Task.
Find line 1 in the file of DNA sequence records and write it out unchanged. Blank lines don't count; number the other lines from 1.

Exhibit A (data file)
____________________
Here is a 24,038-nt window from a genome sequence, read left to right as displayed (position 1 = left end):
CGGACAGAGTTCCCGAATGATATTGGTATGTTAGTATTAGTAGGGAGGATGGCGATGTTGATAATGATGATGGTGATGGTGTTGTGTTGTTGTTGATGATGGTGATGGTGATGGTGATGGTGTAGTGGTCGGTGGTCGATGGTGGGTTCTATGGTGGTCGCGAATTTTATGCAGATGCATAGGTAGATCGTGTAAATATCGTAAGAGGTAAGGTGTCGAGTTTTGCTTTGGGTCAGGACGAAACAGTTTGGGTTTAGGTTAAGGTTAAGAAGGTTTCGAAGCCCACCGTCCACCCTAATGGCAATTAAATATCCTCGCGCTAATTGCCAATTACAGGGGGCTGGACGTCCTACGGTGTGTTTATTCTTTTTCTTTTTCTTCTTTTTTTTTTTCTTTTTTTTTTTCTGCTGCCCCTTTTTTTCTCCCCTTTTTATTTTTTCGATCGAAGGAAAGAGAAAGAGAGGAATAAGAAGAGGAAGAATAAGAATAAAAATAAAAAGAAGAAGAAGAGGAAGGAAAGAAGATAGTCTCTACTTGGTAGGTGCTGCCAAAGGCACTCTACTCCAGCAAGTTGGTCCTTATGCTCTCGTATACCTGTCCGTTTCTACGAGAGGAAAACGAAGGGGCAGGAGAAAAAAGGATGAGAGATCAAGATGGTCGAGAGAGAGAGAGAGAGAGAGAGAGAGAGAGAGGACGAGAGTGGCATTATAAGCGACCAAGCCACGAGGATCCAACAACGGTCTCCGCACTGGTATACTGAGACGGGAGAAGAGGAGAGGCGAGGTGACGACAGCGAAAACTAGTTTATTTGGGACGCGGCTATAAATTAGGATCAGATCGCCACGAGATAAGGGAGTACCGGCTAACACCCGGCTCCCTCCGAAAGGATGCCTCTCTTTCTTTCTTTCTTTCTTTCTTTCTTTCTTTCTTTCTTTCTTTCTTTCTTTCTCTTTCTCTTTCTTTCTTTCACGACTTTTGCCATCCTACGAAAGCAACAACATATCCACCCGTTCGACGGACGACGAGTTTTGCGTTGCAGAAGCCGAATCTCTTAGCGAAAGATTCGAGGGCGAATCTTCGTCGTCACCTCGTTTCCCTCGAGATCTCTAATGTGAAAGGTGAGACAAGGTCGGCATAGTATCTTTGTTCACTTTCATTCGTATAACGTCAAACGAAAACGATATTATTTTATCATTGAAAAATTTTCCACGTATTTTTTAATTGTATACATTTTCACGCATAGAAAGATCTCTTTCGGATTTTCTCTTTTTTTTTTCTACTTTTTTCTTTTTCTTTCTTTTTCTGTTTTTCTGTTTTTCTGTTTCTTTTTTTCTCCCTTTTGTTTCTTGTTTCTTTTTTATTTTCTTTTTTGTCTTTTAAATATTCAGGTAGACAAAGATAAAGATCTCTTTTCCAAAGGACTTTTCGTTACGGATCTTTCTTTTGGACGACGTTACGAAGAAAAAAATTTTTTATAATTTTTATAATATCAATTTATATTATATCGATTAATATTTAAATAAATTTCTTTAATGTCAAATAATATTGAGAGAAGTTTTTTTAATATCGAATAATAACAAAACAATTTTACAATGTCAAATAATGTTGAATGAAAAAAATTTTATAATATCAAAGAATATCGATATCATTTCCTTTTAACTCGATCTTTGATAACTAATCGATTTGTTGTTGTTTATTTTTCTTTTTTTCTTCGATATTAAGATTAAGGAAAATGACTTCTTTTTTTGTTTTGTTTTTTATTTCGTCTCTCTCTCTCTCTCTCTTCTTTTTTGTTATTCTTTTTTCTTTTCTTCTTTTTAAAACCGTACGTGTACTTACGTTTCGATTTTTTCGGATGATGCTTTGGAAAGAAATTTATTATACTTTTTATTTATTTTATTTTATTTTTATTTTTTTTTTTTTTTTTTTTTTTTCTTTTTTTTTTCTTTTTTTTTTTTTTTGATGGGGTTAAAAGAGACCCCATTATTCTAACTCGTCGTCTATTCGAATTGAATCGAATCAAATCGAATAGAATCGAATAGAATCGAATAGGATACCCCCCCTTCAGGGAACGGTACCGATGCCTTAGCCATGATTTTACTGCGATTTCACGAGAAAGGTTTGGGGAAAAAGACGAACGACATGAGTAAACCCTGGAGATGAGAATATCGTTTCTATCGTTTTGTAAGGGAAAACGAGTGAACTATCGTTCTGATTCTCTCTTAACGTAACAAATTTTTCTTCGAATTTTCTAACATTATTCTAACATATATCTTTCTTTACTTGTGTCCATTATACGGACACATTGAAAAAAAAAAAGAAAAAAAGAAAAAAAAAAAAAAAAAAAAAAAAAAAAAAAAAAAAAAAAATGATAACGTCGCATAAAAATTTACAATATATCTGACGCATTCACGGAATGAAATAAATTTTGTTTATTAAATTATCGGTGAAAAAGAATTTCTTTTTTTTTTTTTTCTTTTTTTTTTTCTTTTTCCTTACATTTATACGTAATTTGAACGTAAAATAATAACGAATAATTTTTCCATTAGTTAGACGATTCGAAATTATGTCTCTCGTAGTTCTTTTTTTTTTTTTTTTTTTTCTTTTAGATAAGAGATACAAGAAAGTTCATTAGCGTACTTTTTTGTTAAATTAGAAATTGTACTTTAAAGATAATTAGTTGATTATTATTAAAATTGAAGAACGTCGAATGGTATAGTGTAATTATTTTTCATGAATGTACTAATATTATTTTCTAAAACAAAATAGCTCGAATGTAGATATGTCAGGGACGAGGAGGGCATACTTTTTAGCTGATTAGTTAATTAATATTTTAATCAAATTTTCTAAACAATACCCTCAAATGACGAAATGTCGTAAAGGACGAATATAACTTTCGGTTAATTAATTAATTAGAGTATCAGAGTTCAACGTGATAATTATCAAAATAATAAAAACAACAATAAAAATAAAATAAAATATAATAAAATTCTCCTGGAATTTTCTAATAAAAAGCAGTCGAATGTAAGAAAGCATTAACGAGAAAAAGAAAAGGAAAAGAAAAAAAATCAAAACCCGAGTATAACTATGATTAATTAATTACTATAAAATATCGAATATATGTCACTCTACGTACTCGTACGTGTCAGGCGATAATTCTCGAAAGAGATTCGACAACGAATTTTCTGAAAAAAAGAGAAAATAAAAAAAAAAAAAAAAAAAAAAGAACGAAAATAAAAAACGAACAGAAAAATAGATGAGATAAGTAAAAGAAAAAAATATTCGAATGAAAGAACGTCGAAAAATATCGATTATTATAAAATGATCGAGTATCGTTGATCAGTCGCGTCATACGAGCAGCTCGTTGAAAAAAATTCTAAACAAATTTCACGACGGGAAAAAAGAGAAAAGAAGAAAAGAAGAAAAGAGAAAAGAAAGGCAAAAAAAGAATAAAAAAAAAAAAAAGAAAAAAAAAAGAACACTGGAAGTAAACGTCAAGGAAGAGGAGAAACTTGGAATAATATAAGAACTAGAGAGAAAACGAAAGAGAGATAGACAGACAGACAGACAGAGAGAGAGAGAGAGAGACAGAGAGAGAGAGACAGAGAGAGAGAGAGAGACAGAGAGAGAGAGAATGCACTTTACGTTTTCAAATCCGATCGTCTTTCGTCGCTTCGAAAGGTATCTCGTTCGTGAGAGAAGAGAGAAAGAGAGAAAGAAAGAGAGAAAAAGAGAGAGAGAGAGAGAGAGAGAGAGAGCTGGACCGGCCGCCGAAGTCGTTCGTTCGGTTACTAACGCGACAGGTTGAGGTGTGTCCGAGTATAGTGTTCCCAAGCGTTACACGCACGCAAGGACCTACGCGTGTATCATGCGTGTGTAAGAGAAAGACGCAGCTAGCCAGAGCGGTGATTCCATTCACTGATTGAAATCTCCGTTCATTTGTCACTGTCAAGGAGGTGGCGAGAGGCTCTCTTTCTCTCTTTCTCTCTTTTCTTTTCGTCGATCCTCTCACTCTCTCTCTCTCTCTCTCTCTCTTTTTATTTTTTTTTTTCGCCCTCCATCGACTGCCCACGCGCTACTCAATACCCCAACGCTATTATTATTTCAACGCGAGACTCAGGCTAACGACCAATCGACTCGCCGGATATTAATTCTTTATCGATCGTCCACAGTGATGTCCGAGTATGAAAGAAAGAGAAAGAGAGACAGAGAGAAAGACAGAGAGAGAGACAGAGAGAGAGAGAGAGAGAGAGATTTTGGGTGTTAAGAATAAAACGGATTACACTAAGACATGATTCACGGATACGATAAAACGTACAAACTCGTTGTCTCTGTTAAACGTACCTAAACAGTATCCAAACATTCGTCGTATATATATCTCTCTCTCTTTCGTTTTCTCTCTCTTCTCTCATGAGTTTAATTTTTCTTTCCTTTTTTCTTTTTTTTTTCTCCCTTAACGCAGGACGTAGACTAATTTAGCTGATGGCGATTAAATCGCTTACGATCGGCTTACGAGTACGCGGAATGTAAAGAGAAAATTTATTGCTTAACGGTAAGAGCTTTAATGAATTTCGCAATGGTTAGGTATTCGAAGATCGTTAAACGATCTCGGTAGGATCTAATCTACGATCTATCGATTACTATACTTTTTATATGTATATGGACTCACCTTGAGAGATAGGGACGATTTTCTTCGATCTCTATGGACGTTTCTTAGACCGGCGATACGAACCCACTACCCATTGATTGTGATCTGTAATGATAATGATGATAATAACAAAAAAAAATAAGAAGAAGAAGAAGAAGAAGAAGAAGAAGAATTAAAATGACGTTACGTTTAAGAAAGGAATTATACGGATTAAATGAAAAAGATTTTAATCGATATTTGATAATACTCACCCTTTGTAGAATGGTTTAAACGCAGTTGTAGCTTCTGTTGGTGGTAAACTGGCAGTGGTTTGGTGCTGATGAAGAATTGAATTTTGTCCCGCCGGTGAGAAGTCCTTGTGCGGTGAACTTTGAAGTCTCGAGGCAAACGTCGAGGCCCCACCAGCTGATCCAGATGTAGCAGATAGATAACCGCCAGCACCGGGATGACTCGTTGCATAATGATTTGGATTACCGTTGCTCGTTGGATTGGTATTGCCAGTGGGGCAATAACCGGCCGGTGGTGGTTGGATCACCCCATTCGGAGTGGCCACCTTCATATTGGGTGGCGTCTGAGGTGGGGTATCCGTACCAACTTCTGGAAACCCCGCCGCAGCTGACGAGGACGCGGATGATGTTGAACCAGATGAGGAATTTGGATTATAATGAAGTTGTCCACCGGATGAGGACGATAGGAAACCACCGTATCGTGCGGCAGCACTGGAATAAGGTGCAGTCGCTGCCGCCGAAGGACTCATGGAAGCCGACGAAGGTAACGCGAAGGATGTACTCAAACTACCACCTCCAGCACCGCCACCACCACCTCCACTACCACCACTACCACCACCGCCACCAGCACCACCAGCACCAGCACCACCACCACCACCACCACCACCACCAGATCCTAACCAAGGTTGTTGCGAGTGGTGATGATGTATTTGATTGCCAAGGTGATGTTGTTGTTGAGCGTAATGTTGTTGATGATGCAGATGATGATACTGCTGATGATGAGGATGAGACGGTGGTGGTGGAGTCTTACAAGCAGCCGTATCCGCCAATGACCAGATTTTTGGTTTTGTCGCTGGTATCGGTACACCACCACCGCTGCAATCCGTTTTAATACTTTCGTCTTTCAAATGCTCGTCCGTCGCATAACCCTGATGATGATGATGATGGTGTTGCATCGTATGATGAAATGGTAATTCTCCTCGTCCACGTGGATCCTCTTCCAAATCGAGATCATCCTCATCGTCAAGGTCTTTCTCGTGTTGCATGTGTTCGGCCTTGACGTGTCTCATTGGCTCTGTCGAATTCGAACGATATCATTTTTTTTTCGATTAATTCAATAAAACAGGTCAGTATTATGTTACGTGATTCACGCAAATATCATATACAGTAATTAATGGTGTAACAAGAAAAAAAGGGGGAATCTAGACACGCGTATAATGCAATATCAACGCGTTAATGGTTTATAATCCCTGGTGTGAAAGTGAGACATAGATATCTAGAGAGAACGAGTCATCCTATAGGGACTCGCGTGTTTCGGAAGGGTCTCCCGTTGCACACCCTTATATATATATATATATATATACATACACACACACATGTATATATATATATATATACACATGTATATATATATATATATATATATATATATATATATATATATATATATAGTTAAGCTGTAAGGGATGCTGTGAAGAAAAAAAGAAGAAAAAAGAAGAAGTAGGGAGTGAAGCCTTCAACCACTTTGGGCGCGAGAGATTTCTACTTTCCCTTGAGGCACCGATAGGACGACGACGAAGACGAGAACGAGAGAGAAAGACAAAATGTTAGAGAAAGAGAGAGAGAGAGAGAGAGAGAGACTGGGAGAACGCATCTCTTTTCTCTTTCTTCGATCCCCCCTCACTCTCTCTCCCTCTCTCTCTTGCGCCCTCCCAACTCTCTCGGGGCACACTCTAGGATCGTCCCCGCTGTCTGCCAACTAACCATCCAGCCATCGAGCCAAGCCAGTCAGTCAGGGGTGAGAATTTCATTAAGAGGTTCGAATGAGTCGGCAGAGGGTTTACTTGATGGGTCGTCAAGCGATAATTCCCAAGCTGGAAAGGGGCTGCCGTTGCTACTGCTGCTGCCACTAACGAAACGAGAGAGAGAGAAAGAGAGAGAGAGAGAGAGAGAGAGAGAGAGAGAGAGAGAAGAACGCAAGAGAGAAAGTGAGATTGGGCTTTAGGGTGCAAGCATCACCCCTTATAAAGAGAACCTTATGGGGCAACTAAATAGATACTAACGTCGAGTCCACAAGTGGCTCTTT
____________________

Here is a 24,038-nt window from a genome sequence, read left to right as displayed (position 1 = left end):